If you visit Sicily, chances are you are going to spend a few days in Palermo. This beautiful city, rich in culture and history and buzzing with ideas and growing enterprises, offers all the perks of an urban regional capital, with the extra comforts of a seaside town. Here’s a few tips to work into your business travel schedule, without affecting your budget.
1. Explore the Quattro Canti
Quattro Canti, literally four corners, somewhat surprisingly, is the name used to identify an octagonal square. Technically, the decorated. eigth-sided complex of Piazza Villena, is located at the crossing of the two main streets, that divide the whole city into four areas. Here you will be standing at the very heart of Palermo. Four of the octagon’s sides can be traced along the street crossings, while the remaining four are actual building facades. Each facade is decorated with sculptures on each story (and these are the actual Quattro Canti). These sculptures were built over the second decade of the XVII century and each represent different elements both natural and spiritual. The ones on the ground floor are fountains, representing the four rivers of the old town, on the first floor the four seasons are represented by mythical allegories between Doric columns. On the second floor, the statues of the four Spanish kings of Sicily are displayed between Ionic columns. The top floor hosts the four saint patrons of Palermo (Agatha, Ninfa, Oliva and Crhistina), between Corinthian columns. You can lose yourself in contemplation of this magnificent architectural complex for hours.
2. Visit the Sanctuary
Palermo has a unique skyline, as distinctive as Rome’s or Florence’s, if less often recognised by tourists on postcards and Instagram photos. The most characteristic feature in it is the shape of Mount Pellegrino, on the northern shore of the gulf. The mountain itself is a destination worth exploring: it hosts a natural reserve and it is the ideal place in which to admire the many and different wonders of the Mediterranean landscape. On top of the mountain you will find the Santa Rosalia sanctuary, much loved by locals and tourists alike. The Sanctuary clings to the side of Mount Pellegrino, with its baroque exterior providing a stark contrast with the harsh rocks of the mountain. The reason for peculiar location is that the church was built around a grotto, in which the saint is said to have died. According to a local legend, her bones were discovered in the early XVII century and, as soon as they were unearthed, the plague epidemic that had ravaged the city of Palermo was over.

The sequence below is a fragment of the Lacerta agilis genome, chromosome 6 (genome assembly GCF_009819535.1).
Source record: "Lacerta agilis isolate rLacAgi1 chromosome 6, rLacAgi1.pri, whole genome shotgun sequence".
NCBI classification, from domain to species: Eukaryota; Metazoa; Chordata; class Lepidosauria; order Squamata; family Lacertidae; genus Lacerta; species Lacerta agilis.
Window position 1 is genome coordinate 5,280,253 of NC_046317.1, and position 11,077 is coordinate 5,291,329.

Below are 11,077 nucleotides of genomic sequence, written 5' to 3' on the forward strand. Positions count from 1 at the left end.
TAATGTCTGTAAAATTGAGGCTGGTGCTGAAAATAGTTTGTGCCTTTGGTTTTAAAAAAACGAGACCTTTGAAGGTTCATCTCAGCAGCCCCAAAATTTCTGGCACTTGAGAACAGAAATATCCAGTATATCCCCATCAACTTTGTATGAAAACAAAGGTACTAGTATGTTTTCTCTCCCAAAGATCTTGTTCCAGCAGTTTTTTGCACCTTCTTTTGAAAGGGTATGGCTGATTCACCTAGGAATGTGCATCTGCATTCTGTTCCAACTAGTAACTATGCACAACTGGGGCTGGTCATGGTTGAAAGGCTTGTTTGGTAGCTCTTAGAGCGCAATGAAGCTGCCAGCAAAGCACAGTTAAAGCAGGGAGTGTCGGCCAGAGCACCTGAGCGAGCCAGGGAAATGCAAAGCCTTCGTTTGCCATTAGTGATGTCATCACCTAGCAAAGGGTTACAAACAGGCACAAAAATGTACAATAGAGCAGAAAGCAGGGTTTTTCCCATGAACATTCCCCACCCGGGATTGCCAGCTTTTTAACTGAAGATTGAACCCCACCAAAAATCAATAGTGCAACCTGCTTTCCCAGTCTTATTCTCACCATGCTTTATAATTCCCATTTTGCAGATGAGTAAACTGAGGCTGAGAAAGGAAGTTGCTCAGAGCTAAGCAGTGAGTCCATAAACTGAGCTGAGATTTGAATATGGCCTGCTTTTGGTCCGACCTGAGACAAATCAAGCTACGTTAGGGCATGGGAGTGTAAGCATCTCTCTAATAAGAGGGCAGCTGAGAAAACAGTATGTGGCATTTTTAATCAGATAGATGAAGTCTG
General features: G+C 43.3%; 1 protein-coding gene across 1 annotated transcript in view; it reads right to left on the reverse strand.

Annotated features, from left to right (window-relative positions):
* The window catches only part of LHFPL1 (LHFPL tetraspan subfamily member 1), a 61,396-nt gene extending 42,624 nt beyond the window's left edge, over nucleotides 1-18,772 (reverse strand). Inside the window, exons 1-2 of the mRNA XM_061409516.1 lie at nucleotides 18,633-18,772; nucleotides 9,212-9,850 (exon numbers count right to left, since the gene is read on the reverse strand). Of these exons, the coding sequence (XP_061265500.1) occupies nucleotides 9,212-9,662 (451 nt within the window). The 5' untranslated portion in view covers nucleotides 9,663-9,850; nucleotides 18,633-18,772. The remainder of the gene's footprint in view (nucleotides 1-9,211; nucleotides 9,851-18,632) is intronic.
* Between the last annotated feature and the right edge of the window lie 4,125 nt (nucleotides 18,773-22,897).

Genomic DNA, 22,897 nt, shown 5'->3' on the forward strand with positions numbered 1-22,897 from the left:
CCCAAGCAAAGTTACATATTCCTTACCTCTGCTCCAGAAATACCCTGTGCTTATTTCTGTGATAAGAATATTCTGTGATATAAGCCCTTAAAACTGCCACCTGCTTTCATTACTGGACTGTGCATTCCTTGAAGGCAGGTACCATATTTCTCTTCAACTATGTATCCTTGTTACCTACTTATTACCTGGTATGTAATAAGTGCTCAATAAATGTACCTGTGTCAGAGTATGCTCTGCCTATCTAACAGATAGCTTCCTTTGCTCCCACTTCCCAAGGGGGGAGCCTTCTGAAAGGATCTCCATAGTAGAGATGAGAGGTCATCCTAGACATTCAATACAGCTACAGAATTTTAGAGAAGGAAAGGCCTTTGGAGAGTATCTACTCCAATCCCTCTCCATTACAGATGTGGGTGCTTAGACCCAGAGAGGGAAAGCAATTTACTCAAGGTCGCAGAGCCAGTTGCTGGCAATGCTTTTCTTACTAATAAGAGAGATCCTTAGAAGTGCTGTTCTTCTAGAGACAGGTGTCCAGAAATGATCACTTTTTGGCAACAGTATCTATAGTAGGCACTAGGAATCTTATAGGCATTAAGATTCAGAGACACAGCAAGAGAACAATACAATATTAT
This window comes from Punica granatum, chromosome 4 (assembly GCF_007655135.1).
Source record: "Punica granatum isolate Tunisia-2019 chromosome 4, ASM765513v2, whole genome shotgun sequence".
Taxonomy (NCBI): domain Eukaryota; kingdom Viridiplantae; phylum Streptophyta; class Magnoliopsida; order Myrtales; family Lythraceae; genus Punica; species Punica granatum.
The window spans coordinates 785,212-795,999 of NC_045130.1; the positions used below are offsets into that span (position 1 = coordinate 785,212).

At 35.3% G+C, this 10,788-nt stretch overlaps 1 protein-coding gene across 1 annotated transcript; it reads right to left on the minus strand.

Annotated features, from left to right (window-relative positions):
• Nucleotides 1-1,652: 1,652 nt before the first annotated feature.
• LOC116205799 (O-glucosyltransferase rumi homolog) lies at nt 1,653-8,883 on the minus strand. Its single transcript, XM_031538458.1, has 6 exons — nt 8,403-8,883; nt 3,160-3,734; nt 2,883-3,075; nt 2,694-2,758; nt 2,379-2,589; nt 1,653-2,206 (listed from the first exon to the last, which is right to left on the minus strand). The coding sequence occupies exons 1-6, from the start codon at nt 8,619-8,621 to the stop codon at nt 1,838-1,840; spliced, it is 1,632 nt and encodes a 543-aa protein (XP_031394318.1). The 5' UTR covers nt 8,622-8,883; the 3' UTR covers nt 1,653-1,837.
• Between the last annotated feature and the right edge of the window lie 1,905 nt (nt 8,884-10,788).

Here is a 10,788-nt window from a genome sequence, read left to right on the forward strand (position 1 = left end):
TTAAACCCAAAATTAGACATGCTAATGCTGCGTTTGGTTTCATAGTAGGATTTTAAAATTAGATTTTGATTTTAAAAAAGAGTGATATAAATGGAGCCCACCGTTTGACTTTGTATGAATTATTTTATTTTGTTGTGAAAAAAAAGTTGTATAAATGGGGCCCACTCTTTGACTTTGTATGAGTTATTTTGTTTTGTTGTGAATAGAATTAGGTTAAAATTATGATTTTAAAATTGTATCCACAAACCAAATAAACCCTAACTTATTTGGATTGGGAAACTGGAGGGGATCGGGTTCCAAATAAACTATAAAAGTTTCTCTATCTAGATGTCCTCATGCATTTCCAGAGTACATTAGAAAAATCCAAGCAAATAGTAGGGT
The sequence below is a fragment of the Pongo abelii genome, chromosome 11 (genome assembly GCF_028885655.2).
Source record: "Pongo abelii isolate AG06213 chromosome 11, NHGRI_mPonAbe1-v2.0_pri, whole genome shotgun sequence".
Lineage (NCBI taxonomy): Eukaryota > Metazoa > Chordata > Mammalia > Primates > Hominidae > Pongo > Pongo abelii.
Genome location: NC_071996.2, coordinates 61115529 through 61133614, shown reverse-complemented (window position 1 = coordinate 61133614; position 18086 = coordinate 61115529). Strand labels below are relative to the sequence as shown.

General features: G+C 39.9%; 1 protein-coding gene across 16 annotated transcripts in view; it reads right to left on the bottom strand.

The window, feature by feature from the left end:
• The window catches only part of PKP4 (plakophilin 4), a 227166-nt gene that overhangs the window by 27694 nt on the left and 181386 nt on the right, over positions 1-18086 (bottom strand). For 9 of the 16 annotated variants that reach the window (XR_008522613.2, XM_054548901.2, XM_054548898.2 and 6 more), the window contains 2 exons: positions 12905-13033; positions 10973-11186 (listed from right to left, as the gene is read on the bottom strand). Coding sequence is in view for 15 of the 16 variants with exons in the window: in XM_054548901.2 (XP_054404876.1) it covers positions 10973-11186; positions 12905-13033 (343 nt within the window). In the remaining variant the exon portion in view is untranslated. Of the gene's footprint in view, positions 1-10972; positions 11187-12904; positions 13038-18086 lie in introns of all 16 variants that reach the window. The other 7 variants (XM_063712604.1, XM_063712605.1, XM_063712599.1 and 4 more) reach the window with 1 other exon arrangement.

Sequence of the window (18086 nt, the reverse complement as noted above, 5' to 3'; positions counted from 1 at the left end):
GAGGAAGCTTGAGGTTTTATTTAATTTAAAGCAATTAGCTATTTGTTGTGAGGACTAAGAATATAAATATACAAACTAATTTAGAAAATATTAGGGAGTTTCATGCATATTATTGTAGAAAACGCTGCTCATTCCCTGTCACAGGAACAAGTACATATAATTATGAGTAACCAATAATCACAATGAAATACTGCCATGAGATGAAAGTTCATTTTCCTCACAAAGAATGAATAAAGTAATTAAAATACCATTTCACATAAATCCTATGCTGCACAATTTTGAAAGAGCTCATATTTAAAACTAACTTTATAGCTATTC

3. Admire the Praetorian Fountain
If the heat is getting the better of you, you might want to find refreshment in the proximity of a beautiful fountain. The massive and elegantly carved Praetorian Fountain is located in the square by the same name and it will strike you as starkly different in style and design from the rest of the architecture in Palermo. This is due to the fact that it was originally designed to sit in a square in Florence, where its harmonic Renaissance style would have been much less conspicuous. The fountain was transported to Palermo in the late XVI Century, which, considering the technology of the time, was a remarkable feat. This fountain is an unusual architectural complex in itself, developing around a central basin and expanding into a circular structure with bridges, lawns and statues representing Olympian deities and local rivers.
4. Visit the Palermo Cathedral
Cathedrals feature in most of our guides: trough the centuries, the best artists, architects and painters in Italy have done some of their most remarkable work within religious structures or for religious patrons. The spot on which the Cathedral of Palermo is built has been occupied by places of worship since the III Century b.C. and, in Roman times, was the seat of one of the earliest Christian temples. During the byzantine era, under the Arab domination of Sicily, it was converted into a mosque, which was later conquered by the Normans and rebuilt and restored, only to be conquered again by the Spanish, as they took control of the island. The current church dates back to the VII Century, which makes it one of the oldest Churches in existence. The current gothic structure was completed in the XII Century.